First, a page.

British regulator warned the stars of social networks: for hidden advertising they face jail

British regulator warned the stars of social networks: for hidden advertising they face jail

British bloggers and pop stars were forced to label advertising in their social media posts. According to the law, attempt to introduce subscribers to the delusion can be punished with fines and prison up to two years.

At least 16 stars social networks, including singer Ellie Goulding and Rita Ora, model Rosie Huntington-Whiteley and Alexa Chung, and vlogger Zoella (zoë Sugg) have agreed to edit my promotional posts on Instagram after warning the British regulator — the office for competition and markets (CMA).

Now celebrities will have to clearly indicate whether they paid the advertiser for the post or gave any gifts. This follows from the CMA’s warnings that the posts might violate the law on protection of consumer rights.

Web support can stimulate the development of brands, but also may mislead subscribers (potential customers), said the CMA.

Management does not report, violated influencer the law, but noted that all the above celebrities have volunteered to change their online behavior after warnings.

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Moreover, if they fail to comply with the new rules CMA, you can be prosecuted and sentenced to large fines or imprisonment up to two years.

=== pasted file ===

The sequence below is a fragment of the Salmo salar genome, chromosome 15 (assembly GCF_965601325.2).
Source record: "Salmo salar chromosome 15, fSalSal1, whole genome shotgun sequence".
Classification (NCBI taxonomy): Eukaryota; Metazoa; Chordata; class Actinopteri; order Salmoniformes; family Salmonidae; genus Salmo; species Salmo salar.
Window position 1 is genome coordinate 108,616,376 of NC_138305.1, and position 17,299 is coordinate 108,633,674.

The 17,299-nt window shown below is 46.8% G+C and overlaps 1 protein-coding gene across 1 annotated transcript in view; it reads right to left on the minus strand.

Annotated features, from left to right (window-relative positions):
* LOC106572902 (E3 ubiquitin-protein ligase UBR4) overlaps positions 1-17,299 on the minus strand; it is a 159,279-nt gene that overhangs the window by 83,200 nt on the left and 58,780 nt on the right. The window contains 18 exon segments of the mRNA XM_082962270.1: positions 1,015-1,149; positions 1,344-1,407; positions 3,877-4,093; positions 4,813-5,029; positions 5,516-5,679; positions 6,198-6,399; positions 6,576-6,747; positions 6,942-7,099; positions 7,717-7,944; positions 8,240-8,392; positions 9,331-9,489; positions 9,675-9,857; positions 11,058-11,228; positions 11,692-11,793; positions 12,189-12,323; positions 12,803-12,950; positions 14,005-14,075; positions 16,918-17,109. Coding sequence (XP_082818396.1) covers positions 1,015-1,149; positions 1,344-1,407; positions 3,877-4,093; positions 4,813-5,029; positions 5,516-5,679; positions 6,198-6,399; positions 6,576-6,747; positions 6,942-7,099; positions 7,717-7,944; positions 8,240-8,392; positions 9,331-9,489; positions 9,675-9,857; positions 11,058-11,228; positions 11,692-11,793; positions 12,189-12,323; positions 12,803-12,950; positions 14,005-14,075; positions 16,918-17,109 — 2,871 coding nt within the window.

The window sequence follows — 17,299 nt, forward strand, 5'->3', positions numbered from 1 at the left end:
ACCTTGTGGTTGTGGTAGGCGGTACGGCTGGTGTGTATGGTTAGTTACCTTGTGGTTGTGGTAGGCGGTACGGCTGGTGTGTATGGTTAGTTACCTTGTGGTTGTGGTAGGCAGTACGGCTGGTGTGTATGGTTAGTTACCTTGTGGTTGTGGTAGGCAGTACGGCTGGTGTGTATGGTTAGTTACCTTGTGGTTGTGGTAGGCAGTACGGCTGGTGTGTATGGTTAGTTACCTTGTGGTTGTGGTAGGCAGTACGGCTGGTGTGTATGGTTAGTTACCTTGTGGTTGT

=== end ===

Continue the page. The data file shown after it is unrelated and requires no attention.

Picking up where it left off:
Some of those interested in British controller:

*pop star Rita Ora

*actress Michelle Keegan

*singer Ellie Goulding

*TV presenter, model and writer Alexa Chung

*designer Rosie Huntington-Whiteley

*video blogger Zoe of Sagg (Zoella)

*fashion video blogger Jim Chapman

All of them sent out warning messages.


Chris Fox, a columnist for BBC News

Usually when celebrities publish is not clearly saying what they paid for it, and users complain, to direct the stars knocking on the Agency’s advertising standards (ASA).

But if ASA takes action against individual ads or companies, the Office for competition and markets (CMA) may take action against specific people.

Social networking platforms, including “Instagram”, already have built-in tools like a paid partnership, which make it clear that the publication is advertising.

16 profiles celebrities, named CMA has come to the attention of the Ministry, because they probably broke the rules repeatedly.

Celebrities have agreed to amend their publications and thus avoid lawsuits, which could lead to fines or even to two years in prison. Although the official decision, violated star rules, was not, and to the court no one was interested.